“Water access is no longer simply a global health and development issue; it is a mortal and long-term threat that is increasingly becoming a national security issue,” said Senator Richard Durbin at a March 17, 2009, event on Capitol Hill. Introducing the Paul Simon Water for the World Act of 2009, Senator Durbin called for renewed American leadership on the global water crisis plaguing billions around the world.
“The United States needs to do much more to ensure that global water access is protected and expanded,” he said. Senator Durbin’s remarks come on the heels of the Fifth Global Water Forum held in Istanbul, Turkey this week, and precede UN World Water Day on March 22, 2009.
“The global water crisis is a quiet killer,” Durbin said. “In the developing world, 5,000 children die every day from easily preventable water-related illnesses such as cholera, typhoid, and malaria, diseases that have been all but eradicated in wealthier nations.”
The Water for the World Act of 2009 expands a commitment from the earlier Paul Simon Water for the Poor Act of 2005, which has had notable success in focusing U.S. aid on water-related assistance. From 2007-2008, for instance, the U.S. helped provide 2 million people with access to an improved source of drinking water and more than 1.5 million people to improved sanitation.
But these efforts need to be scaled up to reach the billions of people without clean water. According to Representative Earl Blumenauer, speaking at the same event, there are more people in the world today without access to adequate sanitation than the populations of China and India combined. The Water for the World Act of 2009 will seek to provide “100 million people around the world with sustainable access to clean water and sanitation by 2015,” said Durbin.
In addition, if passed, the act will make water a development priority for U.S. foreign assistance and “designates within the State Department a high-level representative to ensure that water receives priority attention in our foreign policy, and establishes a new Office of Water at USAID to implement development assistance efforts related to water,” Durbin said.
Access to clean water and adequate sanitation is a cornerstone for sustainable development around the world. Developing countries will not be able to build their economies or bring their resources to fruition if people in these countries have to travel for hours to find water, or are “too sick from drinking unsafe water, to work or to go to school,” Durbin warned.
Improving access to safe water will not only reduce mortality from waterborne illness, but will help provide long-term stability in countries that suffer from population pressures due large population growth from high total fertility rates. In developing countries, 3,900 children under 5 years old die every day from waterborne illness. “Mothers who fear the deaths of their children bear more, in a desperate race against the odds,” said Senator Durbin. While access to education and family planning programs is also essential to reducing high fertility rates in developing countries, so too is basic access to safe drinking water and sanitation.
But funding for water infrastructure and sanitation programs is just the first step. In developing countries, poor governance is a major roadblock to implementing successful development projects. Unregulated privatization of water can prevent the “voiceless and powerless” poor from gaining access to the water services they need, Durbin cautioned.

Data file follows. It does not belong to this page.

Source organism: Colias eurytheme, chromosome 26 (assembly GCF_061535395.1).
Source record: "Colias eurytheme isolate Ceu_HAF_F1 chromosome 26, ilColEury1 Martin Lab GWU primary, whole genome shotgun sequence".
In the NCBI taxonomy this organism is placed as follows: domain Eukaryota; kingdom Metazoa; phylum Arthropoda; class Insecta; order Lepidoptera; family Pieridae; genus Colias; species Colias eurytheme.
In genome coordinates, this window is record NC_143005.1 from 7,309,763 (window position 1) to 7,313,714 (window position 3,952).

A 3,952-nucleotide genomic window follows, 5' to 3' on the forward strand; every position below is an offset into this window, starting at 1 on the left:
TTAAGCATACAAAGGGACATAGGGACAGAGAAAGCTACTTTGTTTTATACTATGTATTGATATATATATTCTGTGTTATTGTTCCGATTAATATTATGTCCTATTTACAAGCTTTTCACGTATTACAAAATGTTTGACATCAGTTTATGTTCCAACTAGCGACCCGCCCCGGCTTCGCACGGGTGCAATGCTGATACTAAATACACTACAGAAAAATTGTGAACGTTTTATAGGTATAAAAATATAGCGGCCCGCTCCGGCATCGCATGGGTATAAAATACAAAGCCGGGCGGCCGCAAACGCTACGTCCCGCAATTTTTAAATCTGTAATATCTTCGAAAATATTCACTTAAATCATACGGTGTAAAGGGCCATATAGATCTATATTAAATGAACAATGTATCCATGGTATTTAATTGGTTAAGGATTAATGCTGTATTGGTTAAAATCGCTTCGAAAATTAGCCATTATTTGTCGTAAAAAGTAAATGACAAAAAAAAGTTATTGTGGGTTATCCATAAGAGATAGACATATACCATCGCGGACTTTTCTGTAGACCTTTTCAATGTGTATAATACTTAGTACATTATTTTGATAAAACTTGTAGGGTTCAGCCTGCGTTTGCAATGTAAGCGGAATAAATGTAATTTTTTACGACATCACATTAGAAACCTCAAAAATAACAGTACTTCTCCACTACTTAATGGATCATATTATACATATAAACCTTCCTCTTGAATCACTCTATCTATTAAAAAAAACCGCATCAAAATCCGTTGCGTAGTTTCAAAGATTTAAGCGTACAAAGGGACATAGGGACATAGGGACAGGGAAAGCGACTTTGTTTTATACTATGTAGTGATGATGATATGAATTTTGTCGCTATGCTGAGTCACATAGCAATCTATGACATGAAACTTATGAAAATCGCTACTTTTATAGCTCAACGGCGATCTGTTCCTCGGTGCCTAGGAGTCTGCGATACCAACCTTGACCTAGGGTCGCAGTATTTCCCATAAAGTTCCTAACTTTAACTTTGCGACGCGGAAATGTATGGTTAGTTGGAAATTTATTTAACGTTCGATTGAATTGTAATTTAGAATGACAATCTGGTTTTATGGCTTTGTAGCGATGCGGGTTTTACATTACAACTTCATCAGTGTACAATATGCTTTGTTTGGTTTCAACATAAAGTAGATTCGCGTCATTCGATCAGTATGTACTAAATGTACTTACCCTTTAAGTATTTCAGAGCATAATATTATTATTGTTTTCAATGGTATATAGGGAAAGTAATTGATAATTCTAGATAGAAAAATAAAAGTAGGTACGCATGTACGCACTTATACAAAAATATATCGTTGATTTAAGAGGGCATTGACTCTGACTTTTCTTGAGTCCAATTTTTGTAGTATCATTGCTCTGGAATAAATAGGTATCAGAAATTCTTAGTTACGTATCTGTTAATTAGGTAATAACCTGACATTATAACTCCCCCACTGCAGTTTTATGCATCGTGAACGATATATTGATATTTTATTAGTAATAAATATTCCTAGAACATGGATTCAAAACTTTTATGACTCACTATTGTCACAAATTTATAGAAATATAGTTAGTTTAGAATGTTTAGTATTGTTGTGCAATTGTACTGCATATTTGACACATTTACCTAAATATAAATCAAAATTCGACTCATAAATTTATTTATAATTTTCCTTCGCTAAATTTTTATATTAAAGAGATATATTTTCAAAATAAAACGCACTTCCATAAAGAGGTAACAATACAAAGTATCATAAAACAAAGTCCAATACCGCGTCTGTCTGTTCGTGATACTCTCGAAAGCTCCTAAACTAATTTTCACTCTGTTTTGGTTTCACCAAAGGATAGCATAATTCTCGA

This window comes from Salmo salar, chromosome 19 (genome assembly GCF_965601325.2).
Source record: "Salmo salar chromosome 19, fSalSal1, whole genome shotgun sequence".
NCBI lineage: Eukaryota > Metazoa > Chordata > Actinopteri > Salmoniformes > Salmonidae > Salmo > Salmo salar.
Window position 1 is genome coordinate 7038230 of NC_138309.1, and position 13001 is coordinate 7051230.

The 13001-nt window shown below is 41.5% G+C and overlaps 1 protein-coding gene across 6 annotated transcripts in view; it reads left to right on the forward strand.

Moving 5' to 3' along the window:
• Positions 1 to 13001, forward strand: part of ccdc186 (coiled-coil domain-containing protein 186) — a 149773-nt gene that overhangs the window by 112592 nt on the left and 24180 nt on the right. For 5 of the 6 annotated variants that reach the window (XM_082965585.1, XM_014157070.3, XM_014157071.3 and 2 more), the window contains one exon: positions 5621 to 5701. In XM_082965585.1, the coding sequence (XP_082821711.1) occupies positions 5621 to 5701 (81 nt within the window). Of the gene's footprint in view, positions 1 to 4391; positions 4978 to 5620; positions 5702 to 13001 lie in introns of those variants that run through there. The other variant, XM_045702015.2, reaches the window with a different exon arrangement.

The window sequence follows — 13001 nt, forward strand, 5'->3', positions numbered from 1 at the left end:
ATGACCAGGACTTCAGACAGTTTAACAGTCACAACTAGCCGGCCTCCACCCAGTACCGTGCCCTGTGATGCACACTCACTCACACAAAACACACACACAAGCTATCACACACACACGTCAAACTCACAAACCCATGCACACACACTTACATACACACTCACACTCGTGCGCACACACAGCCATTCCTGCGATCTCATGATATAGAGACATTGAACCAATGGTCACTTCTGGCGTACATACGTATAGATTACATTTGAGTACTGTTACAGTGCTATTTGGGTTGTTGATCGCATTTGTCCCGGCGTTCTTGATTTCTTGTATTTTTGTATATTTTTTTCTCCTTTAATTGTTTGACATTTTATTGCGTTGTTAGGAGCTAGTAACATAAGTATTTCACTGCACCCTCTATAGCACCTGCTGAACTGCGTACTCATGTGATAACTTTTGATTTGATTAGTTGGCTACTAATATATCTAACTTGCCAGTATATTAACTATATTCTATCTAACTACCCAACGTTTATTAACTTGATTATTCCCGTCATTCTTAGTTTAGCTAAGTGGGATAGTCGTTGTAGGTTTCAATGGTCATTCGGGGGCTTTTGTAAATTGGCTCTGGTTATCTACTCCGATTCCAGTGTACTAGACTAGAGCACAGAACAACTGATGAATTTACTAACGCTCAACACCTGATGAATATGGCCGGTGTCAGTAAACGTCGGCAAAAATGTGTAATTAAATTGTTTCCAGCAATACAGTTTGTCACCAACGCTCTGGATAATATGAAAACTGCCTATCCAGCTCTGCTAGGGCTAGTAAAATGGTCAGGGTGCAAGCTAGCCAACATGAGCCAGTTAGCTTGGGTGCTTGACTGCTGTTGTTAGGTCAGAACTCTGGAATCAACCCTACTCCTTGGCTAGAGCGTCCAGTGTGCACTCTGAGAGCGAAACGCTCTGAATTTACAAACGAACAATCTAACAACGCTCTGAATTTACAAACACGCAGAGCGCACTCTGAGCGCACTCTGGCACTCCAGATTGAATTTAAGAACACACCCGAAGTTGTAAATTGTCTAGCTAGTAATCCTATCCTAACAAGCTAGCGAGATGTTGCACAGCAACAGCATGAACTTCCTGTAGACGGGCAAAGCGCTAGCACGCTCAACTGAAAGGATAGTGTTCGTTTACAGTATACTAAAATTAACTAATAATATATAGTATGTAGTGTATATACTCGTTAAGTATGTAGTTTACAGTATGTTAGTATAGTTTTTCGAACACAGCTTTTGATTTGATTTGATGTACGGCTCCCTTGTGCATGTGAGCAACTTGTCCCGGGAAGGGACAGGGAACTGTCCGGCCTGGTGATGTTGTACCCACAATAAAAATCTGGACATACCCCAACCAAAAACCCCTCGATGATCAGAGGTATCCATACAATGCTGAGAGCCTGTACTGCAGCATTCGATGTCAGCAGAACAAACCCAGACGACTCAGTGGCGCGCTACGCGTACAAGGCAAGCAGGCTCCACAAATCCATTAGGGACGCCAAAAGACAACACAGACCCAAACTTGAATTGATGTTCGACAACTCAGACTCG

To address the challenges of governance, the bill will help “build the capacity of poor nations to meet their own water and sanitation challenges,” Durbin said, by providing “technical assistance, best practices, credit authorities, and training to help countries expand access to clean water and sanitation.”
Working to ensure access to safe water and adequate sanitation can help implement the “smart power” strategy the U.S. desperately needs during a period when the world is redefining America – a strategy to help provide “things people and governments in all quarters of the world want but cannot attain in the absence of American leadership,” writes the Center for Strategic and International Studies (CSIS) Commission on Smart Power.
CSIS President John Hamre said the U.S. should re-establish its moral leadership in the world by making a serious commitment to increasing access to clean water and adequate sanitation. CSIS recently issued a Declaration on U.S. Policy and the Global Challenge of Water, endorsed by more than 35 leaders in business, government, and academia, and called on President Obama “to launch a bold new U.S. campaign to address the global challenge of water.”
“Throughout history, civilized nations have put aside political differences to address compelling issues of life and survival,” said Senator Durbin. “Our generation owes the world nothing less.”
Photo: Senator Richard Durbin. Courtesy of the Office of Senator Richard Durbin.
›Arab Environment: Future Challenges, the 2008 report of the Arab Forum for Environment and Development, addresses a wide range of issues, including desertification, urbanization, water resources, waste management, air quality, climate change, and the environmental impact of conflict.
Water: A Global Innovation Outlook Report, distills insights from several of IBM’s “deep dives” on water and business, agriculture, infrastructure, and data.
“Securing Our Future: Environmental Security in Mongolia,” a YouTube video from the Asia Foundation, highlights the Foundation’s efforts to ensure that mining in Mongolia protects human and environmental health.
The Economist examines competing claims to land in Peru, where concessions for mining and oil and gas exploration are often “superimposed on towns, farms and natural parks.”
The Washington Post reviewed Sex and War: How Biology Explains War and Offers a Path to Peace this week. Author Malcolm Potts presented the book at the Wilson Center last month, and discusses the themes in a short YouTube video.